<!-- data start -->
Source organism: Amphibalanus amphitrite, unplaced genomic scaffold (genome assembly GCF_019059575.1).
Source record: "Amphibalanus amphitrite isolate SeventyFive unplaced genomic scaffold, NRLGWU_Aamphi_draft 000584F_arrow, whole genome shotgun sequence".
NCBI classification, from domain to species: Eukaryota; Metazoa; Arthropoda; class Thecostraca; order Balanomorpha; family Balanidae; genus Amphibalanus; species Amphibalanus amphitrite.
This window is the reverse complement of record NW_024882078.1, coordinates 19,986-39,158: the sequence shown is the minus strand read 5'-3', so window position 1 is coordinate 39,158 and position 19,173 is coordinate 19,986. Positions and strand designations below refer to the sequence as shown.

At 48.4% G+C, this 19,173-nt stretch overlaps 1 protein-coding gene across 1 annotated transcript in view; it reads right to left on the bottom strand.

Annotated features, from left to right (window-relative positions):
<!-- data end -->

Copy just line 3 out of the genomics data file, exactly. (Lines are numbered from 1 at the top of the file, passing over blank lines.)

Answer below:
NCBI classification, from domain to species: Eukaryota; Metazoa; Arthropoda; class Thecostraca; order Balanomorpha; family Balanidae; genus Amphibalanus; species Amphibalanus amphitrite.